“Do for others what you want them to do for you.”
Taj knew he would want help getting home if he were lost. He helps the cheetahs board the elephant and then he hops on. The group returns the cubs to their ecstatic parents. They insist on rewarding Taj with fruits, a necklace, and a crown. The elephant declares Taj “King of the Jungle.” Taj rides on the elephant until awakened by Mr. Ryan, who thanks him for a good job and pays Taj two dollars.
Taj Cleans the Garage sends a young boy on a fantastical adventure into the jungle with another boy named Jackson. Taj can earn a reward and purchase his desired trains if he captures a cheetah. Soon, Taj is alone and must deal with an inquisitive elephant. Does he capture the cheetahs—and a reward—or take the cubs back home—and lose the reward? Do you ever wonder if your children, or your students, listen to you? Taj listened enough to remember his mother saying to treat others, as you want to be treated. This one sentence, this one rule, is the best wisdom children could learn and live out. Taj does the right thing, by returning the cheetahs, and learns that a reward–or money–is not as important as doing the right thing.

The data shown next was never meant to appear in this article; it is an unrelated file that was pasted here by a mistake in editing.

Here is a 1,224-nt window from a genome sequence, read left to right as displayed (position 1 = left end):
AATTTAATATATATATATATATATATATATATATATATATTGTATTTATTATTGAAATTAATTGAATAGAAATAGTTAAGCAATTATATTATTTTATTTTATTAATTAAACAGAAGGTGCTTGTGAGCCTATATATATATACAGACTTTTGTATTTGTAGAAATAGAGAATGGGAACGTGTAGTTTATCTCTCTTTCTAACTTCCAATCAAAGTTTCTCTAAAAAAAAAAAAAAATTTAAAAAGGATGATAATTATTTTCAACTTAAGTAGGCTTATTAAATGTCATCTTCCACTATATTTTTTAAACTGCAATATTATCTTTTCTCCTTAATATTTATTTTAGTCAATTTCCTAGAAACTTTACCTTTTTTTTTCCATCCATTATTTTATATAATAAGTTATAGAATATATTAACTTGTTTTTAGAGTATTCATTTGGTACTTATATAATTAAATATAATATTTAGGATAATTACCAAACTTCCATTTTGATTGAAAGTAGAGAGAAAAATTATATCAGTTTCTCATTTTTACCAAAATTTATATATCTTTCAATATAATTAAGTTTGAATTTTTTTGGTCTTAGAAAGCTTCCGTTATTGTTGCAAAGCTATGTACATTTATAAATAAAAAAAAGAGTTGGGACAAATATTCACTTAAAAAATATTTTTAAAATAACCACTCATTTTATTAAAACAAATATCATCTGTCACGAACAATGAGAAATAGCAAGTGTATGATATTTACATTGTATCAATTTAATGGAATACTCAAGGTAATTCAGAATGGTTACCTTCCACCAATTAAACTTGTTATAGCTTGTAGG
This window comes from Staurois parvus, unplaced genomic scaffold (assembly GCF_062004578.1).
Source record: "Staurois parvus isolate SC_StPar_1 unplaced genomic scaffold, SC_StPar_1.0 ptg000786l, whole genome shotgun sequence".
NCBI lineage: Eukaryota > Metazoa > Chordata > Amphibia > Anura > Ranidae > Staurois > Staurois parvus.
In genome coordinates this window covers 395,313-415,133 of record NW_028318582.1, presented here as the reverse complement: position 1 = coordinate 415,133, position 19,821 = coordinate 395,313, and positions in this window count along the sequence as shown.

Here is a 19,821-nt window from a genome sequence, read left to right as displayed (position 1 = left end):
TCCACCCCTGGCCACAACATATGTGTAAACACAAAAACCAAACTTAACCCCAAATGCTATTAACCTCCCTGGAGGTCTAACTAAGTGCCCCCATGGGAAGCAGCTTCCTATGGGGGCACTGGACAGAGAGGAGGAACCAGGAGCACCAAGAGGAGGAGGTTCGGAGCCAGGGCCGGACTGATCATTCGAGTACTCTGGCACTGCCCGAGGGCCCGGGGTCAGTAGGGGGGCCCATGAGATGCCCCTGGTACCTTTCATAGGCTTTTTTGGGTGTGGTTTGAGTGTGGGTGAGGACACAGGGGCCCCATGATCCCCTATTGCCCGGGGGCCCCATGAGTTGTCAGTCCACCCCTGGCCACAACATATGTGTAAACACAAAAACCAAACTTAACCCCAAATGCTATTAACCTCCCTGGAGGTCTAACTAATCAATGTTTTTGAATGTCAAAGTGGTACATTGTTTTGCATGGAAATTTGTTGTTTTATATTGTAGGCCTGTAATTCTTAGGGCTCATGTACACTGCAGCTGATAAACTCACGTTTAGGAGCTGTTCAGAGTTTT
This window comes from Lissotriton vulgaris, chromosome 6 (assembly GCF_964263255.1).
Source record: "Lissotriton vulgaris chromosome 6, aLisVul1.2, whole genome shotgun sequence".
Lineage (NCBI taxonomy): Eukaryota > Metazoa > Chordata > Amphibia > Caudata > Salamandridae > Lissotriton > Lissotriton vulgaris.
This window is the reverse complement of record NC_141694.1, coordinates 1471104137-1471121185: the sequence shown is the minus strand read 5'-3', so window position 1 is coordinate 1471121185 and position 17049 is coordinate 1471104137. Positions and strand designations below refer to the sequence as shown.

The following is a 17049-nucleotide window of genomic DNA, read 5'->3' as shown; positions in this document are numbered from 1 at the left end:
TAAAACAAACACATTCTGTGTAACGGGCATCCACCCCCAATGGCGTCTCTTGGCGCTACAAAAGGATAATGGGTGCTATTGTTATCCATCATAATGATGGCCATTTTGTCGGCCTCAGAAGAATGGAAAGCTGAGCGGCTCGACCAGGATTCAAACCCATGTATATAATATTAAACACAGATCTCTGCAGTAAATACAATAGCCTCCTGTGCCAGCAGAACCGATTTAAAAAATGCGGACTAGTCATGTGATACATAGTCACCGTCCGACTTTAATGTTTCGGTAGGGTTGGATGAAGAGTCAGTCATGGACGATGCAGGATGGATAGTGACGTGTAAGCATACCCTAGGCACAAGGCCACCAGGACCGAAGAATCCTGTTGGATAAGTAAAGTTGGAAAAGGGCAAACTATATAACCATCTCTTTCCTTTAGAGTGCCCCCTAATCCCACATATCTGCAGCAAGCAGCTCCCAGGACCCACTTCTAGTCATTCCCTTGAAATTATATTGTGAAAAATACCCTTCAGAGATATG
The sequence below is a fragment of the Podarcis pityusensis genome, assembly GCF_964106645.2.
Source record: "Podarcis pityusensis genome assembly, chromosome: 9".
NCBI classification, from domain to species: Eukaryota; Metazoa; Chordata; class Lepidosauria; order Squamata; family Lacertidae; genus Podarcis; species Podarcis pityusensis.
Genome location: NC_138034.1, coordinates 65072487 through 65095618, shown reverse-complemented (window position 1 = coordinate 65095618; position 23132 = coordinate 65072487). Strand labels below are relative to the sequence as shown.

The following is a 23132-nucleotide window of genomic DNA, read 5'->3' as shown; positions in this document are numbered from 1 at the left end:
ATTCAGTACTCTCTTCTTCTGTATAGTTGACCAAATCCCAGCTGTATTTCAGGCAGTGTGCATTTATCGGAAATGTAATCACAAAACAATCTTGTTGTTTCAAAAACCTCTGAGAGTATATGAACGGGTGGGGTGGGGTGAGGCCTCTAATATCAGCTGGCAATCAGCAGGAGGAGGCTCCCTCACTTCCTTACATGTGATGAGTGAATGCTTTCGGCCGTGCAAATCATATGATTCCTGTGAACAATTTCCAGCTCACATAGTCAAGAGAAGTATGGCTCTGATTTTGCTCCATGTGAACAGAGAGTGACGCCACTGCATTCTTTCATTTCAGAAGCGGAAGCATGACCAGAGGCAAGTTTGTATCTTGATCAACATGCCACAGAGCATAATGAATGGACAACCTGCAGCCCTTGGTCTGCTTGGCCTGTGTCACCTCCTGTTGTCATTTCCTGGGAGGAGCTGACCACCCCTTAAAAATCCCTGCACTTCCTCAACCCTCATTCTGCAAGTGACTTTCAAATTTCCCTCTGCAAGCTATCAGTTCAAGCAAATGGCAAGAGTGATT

Taj also has a magical adventure, flying on Thunder high over the city. Taj becomes scared. Then they are over the ocean, but not high enough. A pirate—a pirate-cowboy—tries to lasso the two boys. The pirate would have gotten his prize had Taj not knocked the lasso away. On the ground, in a jungle, Taj gets up close to all kinds of wild animals, including a ride on an elephant. Who would not want such an adventure, at any age? The illustrations bring the story to life with colorful scenes that are candy for your eyes. The color pops from edge to edge and enhances the story. Kids will love these illustrations.
I do wonder about a couple of things. Taj was still opening boxes when he found the flashlight and left for the jungle. He returned when Mr. Ryan woke him up. When did he do a “great job?” Why did Mr. Ryan pay Taj for a job he could not have completed? Will kids notice and wonder? Maybe not. The other thing I wonder about is the writing. The writing itself is good. Taj Cleans the Garage is well-written and edited, stays on track, and uses words most young children will understand. But why do the paragraphs look like blog posts instead of book paragraphs? There is a white double space between each paragraph instead of a five-space indent.